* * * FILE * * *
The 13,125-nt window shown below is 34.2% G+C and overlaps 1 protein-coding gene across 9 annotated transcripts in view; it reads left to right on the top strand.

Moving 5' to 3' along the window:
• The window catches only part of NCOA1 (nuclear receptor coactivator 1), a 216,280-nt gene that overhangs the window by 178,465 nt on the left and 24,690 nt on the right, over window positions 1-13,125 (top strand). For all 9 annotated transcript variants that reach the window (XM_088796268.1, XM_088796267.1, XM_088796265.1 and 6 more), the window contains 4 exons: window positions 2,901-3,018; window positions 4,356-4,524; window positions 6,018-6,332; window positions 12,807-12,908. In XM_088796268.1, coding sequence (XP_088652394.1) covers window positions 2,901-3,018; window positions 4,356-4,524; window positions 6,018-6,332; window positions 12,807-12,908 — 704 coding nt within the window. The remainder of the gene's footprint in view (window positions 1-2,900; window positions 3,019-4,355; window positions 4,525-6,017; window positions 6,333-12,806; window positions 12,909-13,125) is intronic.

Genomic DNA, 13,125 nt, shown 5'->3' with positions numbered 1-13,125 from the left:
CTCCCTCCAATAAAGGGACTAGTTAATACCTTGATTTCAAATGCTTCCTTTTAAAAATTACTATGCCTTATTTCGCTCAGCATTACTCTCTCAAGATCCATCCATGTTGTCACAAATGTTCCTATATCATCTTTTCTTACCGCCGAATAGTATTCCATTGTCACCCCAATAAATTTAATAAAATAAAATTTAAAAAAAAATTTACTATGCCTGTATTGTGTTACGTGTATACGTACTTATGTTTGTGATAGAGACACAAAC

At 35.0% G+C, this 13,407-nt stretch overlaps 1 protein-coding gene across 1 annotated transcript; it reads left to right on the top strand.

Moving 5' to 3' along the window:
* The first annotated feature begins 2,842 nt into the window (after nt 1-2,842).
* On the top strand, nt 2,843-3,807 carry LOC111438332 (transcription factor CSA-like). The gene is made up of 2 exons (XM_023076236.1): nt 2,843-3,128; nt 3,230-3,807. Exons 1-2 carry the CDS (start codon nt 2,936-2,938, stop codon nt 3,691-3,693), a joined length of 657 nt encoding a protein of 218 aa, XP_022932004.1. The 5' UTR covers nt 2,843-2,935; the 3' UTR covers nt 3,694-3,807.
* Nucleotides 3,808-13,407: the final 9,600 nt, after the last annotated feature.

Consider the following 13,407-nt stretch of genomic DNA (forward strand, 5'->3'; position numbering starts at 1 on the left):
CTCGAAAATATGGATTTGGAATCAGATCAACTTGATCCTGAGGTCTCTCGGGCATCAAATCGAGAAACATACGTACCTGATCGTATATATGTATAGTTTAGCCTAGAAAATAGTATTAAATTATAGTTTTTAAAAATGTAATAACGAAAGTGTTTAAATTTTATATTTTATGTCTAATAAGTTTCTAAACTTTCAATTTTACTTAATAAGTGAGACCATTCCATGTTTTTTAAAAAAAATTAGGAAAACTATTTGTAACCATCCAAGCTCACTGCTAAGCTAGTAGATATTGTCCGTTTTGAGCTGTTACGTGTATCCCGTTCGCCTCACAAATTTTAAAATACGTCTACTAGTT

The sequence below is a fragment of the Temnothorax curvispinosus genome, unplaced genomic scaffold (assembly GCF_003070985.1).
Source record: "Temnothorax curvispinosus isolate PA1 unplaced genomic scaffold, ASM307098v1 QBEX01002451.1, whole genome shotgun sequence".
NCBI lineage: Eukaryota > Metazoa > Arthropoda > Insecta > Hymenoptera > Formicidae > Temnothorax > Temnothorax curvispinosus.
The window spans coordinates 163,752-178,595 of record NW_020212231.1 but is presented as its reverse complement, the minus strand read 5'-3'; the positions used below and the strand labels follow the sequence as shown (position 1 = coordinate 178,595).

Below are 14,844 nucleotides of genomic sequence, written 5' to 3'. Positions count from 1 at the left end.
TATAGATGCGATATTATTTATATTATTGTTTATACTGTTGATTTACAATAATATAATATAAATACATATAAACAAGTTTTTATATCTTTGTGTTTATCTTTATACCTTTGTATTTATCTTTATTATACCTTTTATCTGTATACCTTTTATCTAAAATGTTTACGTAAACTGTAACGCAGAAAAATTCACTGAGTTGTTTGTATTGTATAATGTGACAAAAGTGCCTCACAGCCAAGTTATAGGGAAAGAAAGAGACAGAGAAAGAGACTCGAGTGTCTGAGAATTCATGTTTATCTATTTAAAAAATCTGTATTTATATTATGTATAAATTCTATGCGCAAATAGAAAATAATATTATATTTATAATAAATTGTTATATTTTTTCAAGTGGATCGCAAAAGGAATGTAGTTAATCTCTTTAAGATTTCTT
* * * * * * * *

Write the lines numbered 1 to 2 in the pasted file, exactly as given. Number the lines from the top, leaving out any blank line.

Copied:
The 13,125-nt window shown below is 34.2% G+C and overlaps 1 protein-coding gene across 9 annotated transcripts in view; it reads left to right on the top strand.

Moving 5' to 3' along the window: